Frank Campos Jr.

Students consider safety in both on- and off-campus housing

Texas State students living on- and off-campus agree safety should be a concern when choosing where they live during their time in college.

Students living in residence halls said they still feel relatively safe a little over two weeks after terroristic threats were made in Tower Hall. Off-campus students feel safe despite the attempted robbery that occurred at the Vistas.

Living off–campus has its advantages, said Lauren Reese, microbiology freshman. However, safety can still be a concern no matter where students decide to live,

“I feel very safe living in Falls Hall,” Reese said. “I have heard of plenty of theft and crime happening off-campus, and I have not really seen anything happen in our dorm yet.”

University Council disbanded to streamline communication

Texas State decided to eliminate the University Council from its governing system Oct. 30 after more than 15 years of existence to enhance communication between departments.

Provost Eugene Bourgeois brought the issue to the President’s Cabinet, and they agreed the council is unnecessary. The council has not been used for its intended purpose in years. The President’s Cabinet is a committee comprised of the vice presidents of the various departments of the university. The Provost’s Office now handles communication between the President’s Office and the university.

The University Council is supposed to examine recommendations made by departments and organizations to the cabinet, said Robert Gratz, special assistant to the president.

Department of Criminal Justice awarded $389,690 grant

The Department of Criminal Justice at Texas State received a $389,690 grant Sept. 15 from the National Institute of Justice (NIJ) to study the causes of wrongful convictions and criminal investigative failure.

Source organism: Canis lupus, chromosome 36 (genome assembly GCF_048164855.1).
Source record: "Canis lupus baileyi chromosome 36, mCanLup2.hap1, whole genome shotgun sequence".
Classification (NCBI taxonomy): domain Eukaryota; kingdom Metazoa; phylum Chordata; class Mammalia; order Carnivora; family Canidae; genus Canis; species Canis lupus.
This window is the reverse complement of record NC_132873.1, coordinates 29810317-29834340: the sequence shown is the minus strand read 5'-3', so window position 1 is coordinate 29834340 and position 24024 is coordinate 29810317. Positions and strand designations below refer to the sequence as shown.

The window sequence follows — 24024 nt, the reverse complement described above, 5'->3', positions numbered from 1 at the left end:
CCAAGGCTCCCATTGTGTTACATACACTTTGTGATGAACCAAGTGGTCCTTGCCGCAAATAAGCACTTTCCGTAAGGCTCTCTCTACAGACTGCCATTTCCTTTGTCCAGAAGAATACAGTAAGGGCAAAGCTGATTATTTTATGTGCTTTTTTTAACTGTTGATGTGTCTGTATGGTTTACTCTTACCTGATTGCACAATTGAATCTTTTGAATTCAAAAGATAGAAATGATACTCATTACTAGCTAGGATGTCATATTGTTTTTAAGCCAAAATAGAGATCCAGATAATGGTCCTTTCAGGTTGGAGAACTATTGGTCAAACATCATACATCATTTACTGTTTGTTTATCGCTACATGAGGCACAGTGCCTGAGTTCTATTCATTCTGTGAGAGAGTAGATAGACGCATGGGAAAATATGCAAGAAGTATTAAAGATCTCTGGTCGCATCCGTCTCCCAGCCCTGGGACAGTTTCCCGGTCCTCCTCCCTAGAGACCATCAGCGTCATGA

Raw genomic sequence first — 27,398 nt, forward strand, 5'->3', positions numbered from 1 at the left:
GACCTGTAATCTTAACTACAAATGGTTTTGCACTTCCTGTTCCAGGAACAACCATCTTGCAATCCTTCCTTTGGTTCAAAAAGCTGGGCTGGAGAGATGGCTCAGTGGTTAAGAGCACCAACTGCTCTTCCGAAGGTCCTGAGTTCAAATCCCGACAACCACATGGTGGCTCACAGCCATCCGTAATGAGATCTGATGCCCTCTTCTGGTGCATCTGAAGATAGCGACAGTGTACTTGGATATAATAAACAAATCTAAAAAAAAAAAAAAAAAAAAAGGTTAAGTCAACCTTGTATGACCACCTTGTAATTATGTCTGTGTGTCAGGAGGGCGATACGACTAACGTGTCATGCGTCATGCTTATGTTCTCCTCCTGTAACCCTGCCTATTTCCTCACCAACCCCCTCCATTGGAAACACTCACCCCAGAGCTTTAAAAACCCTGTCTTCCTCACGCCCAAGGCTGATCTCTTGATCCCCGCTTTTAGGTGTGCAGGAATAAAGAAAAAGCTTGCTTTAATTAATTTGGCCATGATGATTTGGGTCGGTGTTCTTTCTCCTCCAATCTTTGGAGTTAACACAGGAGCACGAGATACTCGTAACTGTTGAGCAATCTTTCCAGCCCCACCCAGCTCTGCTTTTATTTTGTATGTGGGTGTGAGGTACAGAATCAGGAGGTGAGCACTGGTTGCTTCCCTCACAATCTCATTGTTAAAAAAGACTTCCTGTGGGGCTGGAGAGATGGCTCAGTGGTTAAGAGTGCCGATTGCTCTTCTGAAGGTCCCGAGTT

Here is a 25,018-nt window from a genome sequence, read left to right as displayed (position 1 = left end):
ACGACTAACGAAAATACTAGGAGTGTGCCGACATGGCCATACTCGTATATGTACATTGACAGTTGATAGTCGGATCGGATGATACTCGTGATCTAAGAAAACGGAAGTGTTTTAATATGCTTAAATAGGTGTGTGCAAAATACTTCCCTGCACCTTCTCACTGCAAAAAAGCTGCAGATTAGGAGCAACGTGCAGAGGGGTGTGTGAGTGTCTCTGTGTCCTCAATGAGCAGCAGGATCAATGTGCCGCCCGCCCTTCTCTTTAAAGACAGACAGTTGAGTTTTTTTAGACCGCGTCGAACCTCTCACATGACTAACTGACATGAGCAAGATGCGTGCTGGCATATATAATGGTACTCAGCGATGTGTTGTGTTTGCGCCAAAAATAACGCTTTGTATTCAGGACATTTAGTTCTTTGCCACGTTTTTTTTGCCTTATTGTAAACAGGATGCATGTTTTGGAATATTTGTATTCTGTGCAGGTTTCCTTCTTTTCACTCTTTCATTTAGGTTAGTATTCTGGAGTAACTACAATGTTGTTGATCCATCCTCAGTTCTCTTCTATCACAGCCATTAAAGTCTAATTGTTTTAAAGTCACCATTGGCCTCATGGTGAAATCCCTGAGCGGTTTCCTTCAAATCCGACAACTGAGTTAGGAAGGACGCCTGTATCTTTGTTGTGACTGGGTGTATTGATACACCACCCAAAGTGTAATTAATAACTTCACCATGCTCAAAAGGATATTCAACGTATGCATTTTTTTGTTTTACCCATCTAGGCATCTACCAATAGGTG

The grant will start Jan. 1 2015. Kim Rossmo, university endowed chair in criminology, and Christine Sellers, director of the School of Criminal Justice, are in charge of research, and they plan to make the most out of the funding the school has received, Rossmo said. 

Rossmo submitted the proposal for the grant and is now the principle investigator.

San Marcos robbery rate at all-time low

The U.S. Census reports San Marcos is the fastest-growing city in the nation. However, even with the growing population, robbery rates are at their lowest point in three years.

Five robberies in September bring the total to 25 within the first nine months of the year. This number is well below the 50 total cases reported in 2013, said Cmdr. Kelly L. Earnest of the Criminal Investigation Division (CID) of the San Marcos Police Department (SMPD).

In the last three years, 118 robberies have been reported, accounting for 2 percent of the crime in the city, Earnest said. Although many of robberies involve a weapon, some cases involve much less violence. This can lead to a misconception of exactly how many violent robberies occur.

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